Vintage Fashion Clothing Blog | Beyond Retro
Posted on January 20, 2017
What a way to start 2017- London Fashion Week Men’s has had us all in awe at the show stopping attire that our favourite London designers have been sending down the runway this January. At Beyond Retro, we’ve always got an eye out for the vintage influences that still reign strong on our runways and have picked out our favourite trends and some ideas on how you can recreate these looks with our unique vintage product for a style to suit you.
It's mid winter and with summer just a distant memory, knitwear seems like the most practical of trends to strut out in, however style doesn't have to be compromised, wear bold bright and over sized. Don't let the January blues get you down!
Here are some of our favorite knitwear available online from as little as £12!
From left: ONE - TWO - THREE - FOUR
SPORTY SWEATS AND JACKETS
Streetwear still has a strong presence at fashion week. We love the evolution of this 90’s look and its colourful story.
Check out our Street wear and Branded Sportswear online, create your own individual sportswear look!
Action man never goes out of fashion and LFMW saw an array of camo ensembles fighting their way into becoming 2017’s serious style staples!
Our fun mix of workwear will help you to rework these looks in an authentically vintage inspired way. Just check out our Beyond Retro LABEL camo sweat!
As well as these trends, 2017 has had a stylish kick off in the wake of London Mens with checks, denim and 70s influences. It's clear to see that gems from the past still make London the unique, fashionable haven it is today.
Words: Bethany Powers
Posted on January 13, 2017
The beret is regarded as a classic French symbol, but it actually has a history that dates back to ancient Greece and the Romans, who named it the ‘Beretino’. The Romans in particular held the beretino in high regard and invented an applied colour law which created a distinction between aristocrats and commoners.
Of course we are all aware of the beret’s significance in the military, as a piece of uniform that is altered over time depending on rank and station. However, Archaeology and Art History has shown us that the beret was popular among the nobility and also among artists across Europe throughout history. Of course the beret wearing eccentric artist has become as much of a stereotype as the beret clad French man dressed in stripes!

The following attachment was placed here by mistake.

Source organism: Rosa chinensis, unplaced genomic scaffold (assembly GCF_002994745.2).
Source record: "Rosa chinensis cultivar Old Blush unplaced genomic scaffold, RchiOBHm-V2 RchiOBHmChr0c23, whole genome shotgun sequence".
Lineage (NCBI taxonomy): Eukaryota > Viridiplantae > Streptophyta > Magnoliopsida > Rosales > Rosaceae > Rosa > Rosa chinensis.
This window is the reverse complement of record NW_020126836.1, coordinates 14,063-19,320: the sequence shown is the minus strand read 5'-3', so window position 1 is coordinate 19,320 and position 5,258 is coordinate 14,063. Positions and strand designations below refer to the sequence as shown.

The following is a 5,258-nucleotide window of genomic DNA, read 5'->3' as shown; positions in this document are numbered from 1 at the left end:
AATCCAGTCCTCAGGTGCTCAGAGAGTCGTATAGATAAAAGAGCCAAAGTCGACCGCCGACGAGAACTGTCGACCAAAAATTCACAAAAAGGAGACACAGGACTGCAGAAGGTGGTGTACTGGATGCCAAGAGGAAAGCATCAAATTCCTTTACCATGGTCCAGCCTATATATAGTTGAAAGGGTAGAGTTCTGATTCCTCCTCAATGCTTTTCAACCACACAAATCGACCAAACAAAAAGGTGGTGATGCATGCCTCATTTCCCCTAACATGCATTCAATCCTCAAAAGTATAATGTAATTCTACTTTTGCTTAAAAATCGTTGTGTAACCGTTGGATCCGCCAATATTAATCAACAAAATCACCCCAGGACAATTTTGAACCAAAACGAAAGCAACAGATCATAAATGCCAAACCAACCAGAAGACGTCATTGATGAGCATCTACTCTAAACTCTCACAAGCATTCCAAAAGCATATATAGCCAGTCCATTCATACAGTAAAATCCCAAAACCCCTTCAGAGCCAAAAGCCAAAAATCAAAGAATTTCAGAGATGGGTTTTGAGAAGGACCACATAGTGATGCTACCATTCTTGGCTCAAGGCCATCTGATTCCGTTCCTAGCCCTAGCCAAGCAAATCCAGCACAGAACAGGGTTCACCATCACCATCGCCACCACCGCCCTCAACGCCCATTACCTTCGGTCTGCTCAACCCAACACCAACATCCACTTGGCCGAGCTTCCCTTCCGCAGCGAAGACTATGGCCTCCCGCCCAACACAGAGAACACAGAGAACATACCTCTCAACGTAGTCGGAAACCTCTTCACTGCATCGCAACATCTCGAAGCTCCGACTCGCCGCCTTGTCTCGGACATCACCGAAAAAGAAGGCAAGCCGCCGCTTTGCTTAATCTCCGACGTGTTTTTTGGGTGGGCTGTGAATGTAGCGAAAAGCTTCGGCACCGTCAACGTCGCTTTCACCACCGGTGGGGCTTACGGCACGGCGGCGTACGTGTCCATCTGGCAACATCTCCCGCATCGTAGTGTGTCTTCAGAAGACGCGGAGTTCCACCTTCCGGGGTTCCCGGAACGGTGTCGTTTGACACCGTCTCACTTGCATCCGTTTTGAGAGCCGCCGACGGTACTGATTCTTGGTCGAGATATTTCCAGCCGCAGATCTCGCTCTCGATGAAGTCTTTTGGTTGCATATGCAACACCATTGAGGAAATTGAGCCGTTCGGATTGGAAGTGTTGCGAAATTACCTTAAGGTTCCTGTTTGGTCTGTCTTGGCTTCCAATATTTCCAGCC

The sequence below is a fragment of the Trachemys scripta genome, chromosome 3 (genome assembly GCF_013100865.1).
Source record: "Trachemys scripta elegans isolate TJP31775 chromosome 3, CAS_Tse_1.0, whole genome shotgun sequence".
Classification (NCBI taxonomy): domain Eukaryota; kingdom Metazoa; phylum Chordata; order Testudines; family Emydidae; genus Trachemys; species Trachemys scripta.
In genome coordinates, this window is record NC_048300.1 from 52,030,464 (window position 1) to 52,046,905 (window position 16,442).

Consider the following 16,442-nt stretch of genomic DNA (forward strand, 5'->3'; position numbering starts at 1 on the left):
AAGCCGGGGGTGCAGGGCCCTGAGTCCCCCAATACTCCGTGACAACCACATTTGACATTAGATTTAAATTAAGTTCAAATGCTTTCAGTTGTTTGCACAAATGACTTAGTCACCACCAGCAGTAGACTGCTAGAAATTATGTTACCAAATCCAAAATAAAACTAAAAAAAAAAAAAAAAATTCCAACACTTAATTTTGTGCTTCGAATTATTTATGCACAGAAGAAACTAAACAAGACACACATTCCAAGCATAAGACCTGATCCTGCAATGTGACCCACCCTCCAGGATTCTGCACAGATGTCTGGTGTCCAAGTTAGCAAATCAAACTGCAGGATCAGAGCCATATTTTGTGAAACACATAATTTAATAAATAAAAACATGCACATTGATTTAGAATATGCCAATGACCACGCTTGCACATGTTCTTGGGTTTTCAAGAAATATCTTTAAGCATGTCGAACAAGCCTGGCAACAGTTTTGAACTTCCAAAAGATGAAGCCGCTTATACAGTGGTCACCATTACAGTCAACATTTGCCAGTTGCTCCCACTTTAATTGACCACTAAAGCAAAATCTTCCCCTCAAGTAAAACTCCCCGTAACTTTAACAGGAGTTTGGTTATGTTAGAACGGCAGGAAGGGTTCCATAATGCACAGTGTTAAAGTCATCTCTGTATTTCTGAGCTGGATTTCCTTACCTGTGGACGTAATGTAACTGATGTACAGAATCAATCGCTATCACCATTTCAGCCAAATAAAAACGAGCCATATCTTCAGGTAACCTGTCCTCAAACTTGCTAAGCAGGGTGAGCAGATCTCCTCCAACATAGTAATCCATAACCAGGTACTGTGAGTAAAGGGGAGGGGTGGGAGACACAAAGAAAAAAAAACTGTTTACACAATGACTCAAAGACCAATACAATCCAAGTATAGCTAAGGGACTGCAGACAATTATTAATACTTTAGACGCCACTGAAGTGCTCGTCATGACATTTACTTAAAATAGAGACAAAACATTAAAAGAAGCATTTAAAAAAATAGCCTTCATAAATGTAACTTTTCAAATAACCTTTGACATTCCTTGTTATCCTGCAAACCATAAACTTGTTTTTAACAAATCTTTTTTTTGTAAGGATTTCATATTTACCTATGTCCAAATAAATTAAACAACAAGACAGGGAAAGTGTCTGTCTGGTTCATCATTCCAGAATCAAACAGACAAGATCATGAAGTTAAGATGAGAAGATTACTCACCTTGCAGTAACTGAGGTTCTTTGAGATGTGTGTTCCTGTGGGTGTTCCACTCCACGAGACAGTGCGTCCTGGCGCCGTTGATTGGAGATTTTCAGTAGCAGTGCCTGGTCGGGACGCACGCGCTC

The very specific association to France is predominantly due to the fact that mass production of the beret began in 1800s in factories around France, which resulted in the hat becoming a popular and cheap choice for the masses over there. The fact that the French had such a natural elegance and grace meant that the beret came to be regarded as a very chic and effortless accessory! What was once regarded as uniform, was transformed into a fashion statement!
The beret has always held certain political undertones, not just through its ties to military uniform, but also to revolutionist uniform. ‘Guerrillero Heroico’, one of the most famous photographs of the Argentine revolutionary Che Guevara, shows him wearing a black beret with a brass star in 1960. Following this iconic image, the beret was revived in the sixties, this time with powerful revolutionist.
As well as proving popular with the masses, the iconic headgear was also the fashion choice of the stars. Faye Dunaway rocked the beret in ‘Bonnie and Clyde‘ in 1967 and no one can deny the cool elegant appeal that Bridget Bardot learnt the beret in the same decade.
Once the style icons got their hands on the beret, it was cemented as a classic fashion item! It maintains its air of modernity even with an ancient history.